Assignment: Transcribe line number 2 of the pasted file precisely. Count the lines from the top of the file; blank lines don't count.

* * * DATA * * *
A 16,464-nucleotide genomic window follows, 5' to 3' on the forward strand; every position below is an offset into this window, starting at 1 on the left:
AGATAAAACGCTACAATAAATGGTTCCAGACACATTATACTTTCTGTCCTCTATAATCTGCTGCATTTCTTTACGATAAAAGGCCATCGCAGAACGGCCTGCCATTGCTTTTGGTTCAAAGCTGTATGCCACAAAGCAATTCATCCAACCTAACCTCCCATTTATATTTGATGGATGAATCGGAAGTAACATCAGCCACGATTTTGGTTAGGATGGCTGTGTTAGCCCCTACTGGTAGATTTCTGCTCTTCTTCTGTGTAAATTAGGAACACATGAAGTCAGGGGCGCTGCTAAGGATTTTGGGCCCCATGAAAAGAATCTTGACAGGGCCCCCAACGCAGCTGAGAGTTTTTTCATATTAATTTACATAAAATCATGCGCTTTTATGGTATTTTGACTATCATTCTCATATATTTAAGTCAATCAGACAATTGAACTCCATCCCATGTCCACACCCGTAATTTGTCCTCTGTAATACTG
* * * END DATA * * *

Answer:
AGATAAAACGCTACAATAAATGGTTCCAGACACATTATACTTTCTGTCCTCTATAATCTGCTGCATTTCTTTACGATAAAAGGCCATCGCAGAACGGCCTGCCATTGCTTTTGGTTCAAAGCTGTATGCCACAAAGCAATTCATCCAACCTAACCTCCCATTTATATTTGATGGATGAATCGGAAGTAACATCAGCCACGATTTTGGTTAGGATGGCTGTGTTAGCCCCTACTGGTAGATTTCTGCTCTTCTTCTGTGTAAATTAGGAACACATGAAGTCAGGGGCGCTGCTAAGGATTTTGGGCCCCATGAAAAGAATCTTGACAGGGCCCCCAACGCAGCTGAGAGTTTTTTCATATTAATTTACATAAAATCATGCGCTTTTATGGTATTTTGACTATCATTCTCATATATTTAAGTCAATCAGACAATTGAACTCCATCCCATGTCCACACCCGTAATTTGTCCTCTGTAATACTG